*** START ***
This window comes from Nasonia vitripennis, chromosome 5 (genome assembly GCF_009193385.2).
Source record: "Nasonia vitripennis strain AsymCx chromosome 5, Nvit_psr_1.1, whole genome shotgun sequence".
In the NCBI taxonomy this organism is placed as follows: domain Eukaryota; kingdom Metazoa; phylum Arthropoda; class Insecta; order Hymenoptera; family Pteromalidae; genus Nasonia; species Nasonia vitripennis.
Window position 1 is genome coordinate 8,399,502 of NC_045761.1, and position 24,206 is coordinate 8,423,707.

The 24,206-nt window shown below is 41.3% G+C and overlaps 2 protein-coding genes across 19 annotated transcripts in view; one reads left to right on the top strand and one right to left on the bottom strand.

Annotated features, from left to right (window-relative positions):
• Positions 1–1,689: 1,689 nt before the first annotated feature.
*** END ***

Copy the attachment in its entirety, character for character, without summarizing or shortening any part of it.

This window comes from Nasonia vitripennis, chromosome 5 (genome assembly GCF_009193385.2).
Source record: "Nasonia vitripennis strain AsymCx chromosome 5, Nvit_psr_1.1, whole genome shotgun sequence".
In the NCBI taxonomy this organism is placed as follows: domain Eukaryota; kingdom Metazoa; phylum Arthropoda; class Insecta; order Hymenoptera; family Pteromalidae; genus Nasonia; species Nasonia vitripennis.
Window position 1 is genome coordinate 8,399,502 of NC_045761.1, and position 24,206 is coordinate 8,423,707.

The 24,206-nt window shown below is 41.3% G+C and overlaps 2 protein-coding genes across 19 annotated transcripts in view; one reads left to right on the top strand and one right to left on the bottom strand.

Annotated features, from left to right (window-relative positions):
• Positions 1–1,689: 1,689 nt before the first annotated feature.